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Siegfried: Page 484
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Siegfried: ([[ #110: ]]/#104 frag:) Go forth from the forest into the world: I’ll nevermore return. (#110/#104 frag:) How glad I am to have gained my freedom, nothing binds or constrains me! (#104 >>:) You’re not my father, my home’s far away; your hearth’s not my house, nor your roof my shelter. (#110:) Fleet as the fish in the floodtide, free as the finch as it soars aloft (:#110), ([[ #111 ]]:) I fly from here and float away (:#111), wafting along like the wind over woodland – nevermore, Mime, (#92c or #71 vari “hero” or #57 vari”?:) to see you again (:#92c or #71 vari “hero” or #57 vari?)!

 

(He runs into the forest)

 

Mime: (in the utmost fear) Stop! Stop! Where are you going? Hey! Siegfried! Siegfried! Hey! (#110 varis:; #111 varis and frag: he gazes in astonishment as Siegfried rushes away.)

Siegfried, thunderstruck at Mime’s revelation that Siegfried has now fallen heir to his heroic father’s own sword, introduces the new Motif #109 as he peremptorily demands that Mime must now re-forge it for him. Dunning suggests that #109 is a synthesis of #57, i.e., the Sword Motif (“Wotan’s Grand Idea For Redemption Motif”), and #103, Siegfried’s Youthful Horncall Motif. This fully implicates Siegfried in Wotan’s futile, subliminal scheme to restore the innocence lost to the world because of Alberich’s acquisition of the power of conscious thought, and his accumulation of objective knowledge. The fact that Siegfried obnoxiously keeps on insisting that Mime re-forge Siegfried’s father’s sword for him, knowing full well that Mime is inherently unable (with #104, the Motif of Siegfried’s Contempt for Mime sounding in the background), and ultimately decides that Siegfried alone can re-forge his father’s sword, references the fact that though Wotan, Light-Alberich, originally manufactured that sword as the expression of his grand idea for redemption, leaving his son Siegmund (and Siegfried’s father) heir to it, the hero Siegfried will soon proclaim his total autonomy from Wotan’s influence by re-forging the sword himself. As Wotan told Bruennhilde, the hero who alone can serve Wotan’s need must make himself, for Wotan can only make serfs. However, it still remains Wotan’s sword, re-forged or not, because its motif remains identical to the one to which Wotan originally proclaimed his grand idea for the redemption of Valhalla, in the finale of R.4.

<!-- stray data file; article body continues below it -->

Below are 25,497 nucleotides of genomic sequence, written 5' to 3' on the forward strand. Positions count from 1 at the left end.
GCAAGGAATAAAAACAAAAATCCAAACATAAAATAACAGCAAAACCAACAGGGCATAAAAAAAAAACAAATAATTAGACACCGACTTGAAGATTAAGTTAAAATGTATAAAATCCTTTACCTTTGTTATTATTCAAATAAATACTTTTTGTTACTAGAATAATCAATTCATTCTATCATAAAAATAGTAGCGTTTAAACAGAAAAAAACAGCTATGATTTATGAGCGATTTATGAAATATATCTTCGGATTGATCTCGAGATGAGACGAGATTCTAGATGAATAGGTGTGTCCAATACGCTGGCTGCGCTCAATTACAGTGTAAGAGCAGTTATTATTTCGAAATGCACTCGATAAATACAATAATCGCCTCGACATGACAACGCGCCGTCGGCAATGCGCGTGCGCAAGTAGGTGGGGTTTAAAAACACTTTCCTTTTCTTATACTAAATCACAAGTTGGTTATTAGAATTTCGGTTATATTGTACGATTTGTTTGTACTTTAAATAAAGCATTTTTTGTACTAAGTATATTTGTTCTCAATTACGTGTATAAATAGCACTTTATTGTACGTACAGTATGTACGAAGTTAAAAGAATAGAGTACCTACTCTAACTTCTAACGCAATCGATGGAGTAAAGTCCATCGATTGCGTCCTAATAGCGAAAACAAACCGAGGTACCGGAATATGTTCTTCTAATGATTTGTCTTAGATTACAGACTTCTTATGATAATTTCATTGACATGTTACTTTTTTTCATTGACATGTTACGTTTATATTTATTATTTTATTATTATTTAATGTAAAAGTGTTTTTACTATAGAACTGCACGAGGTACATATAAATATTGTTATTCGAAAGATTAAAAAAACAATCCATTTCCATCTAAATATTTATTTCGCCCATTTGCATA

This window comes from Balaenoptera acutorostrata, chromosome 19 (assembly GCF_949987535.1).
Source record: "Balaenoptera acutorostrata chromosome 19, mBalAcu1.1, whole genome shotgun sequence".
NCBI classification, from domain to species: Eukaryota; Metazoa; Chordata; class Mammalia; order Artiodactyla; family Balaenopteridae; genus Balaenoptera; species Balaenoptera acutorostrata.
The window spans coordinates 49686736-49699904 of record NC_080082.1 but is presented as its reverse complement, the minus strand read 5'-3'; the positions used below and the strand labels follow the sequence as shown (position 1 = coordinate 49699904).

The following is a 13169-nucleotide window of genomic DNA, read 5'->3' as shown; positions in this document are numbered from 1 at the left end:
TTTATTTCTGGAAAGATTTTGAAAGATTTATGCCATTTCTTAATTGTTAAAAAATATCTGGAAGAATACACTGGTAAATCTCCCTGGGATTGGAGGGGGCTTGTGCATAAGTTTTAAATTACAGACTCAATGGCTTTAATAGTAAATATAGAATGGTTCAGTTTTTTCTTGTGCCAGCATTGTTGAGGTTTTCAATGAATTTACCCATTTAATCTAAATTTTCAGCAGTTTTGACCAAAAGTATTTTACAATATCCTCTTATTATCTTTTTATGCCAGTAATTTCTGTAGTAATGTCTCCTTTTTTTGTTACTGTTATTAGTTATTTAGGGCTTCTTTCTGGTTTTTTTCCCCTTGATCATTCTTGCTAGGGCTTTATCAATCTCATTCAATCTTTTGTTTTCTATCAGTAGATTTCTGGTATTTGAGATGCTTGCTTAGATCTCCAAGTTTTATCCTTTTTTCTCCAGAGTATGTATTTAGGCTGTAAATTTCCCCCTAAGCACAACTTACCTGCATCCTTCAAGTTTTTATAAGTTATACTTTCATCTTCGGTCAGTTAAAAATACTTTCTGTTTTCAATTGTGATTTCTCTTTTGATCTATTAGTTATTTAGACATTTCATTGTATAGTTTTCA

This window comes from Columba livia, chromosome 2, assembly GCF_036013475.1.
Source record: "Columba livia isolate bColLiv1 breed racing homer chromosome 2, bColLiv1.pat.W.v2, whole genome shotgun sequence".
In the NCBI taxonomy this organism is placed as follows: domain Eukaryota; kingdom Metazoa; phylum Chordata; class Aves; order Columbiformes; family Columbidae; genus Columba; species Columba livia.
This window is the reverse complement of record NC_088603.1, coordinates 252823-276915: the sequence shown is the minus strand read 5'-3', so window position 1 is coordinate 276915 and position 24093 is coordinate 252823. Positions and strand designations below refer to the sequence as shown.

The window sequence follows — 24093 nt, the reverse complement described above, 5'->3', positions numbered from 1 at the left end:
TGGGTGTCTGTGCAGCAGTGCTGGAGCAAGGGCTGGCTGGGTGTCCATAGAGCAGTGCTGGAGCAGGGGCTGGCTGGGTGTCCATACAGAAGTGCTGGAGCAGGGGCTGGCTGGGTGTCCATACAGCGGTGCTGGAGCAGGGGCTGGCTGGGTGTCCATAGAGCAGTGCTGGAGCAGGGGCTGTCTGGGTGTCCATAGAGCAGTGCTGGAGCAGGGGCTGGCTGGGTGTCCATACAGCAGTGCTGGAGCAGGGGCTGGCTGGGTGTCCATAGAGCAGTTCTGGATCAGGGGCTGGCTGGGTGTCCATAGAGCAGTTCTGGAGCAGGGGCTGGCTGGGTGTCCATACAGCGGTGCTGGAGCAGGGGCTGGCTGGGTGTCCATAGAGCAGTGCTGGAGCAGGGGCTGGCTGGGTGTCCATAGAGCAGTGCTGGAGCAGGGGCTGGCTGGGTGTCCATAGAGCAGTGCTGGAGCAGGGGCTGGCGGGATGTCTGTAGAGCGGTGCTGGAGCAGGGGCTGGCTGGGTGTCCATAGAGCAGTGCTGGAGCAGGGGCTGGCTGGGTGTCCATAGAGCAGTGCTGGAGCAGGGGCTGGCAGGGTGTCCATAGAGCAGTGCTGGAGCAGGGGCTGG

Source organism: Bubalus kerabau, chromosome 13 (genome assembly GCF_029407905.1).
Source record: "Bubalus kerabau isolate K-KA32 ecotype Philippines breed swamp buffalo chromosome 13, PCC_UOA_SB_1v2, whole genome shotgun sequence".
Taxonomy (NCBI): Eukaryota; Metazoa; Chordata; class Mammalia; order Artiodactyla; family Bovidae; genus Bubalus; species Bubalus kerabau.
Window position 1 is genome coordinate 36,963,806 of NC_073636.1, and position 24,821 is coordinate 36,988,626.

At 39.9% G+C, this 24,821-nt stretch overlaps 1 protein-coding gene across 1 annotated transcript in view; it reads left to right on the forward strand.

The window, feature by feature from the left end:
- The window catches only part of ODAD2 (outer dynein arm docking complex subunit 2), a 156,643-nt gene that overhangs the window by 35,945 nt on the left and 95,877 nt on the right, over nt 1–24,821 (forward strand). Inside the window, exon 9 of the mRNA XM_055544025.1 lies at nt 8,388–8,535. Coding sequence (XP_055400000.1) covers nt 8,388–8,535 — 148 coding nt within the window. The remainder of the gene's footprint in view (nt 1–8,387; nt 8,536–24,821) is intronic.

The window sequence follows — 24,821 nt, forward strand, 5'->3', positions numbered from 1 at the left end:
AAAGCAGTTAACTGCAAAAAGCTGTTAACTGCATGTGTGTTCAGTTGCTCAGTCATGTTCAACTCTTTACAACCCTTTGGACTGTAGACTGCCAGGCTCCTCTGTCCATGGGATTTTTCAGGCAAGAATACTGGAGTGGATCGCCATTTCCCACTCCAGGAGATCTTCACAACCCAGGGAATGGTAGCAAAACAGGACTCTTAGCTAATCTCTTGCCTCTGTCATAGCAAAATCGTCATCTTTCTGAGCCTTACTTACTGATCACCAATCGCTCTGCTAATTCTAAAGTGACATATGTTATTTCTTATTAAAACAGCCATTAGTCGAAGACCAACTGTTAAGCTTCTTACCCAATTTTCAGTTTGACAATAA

And now we realize why Siegfried continually demanded that Mime forge swords for him, knowing full well that Mime is inherently unable to, and why Siegfried nonetheless demands that Mime re-forge his father’s sword for him (for if Mime can’t forge a sword from his own chosen materials which would meet Siegfried’s demands, how much less can Mime re-forge the authentic instrument of Siegfried’s father’s heroism!). Siegfried has demanded these swords from Mime solely in order to prove their worthlessness, because Mime is a metaphor for all that Wotan loathes in himself, and it was Wotan’s futile longing for the redemption of man’s transcendent value from the truth which originally brought Nothung into being. By proving Mime’s incapacity to provide Siegfried with his rightful sword, Siegfried is unwittingly condemning Wotan’s original intent to

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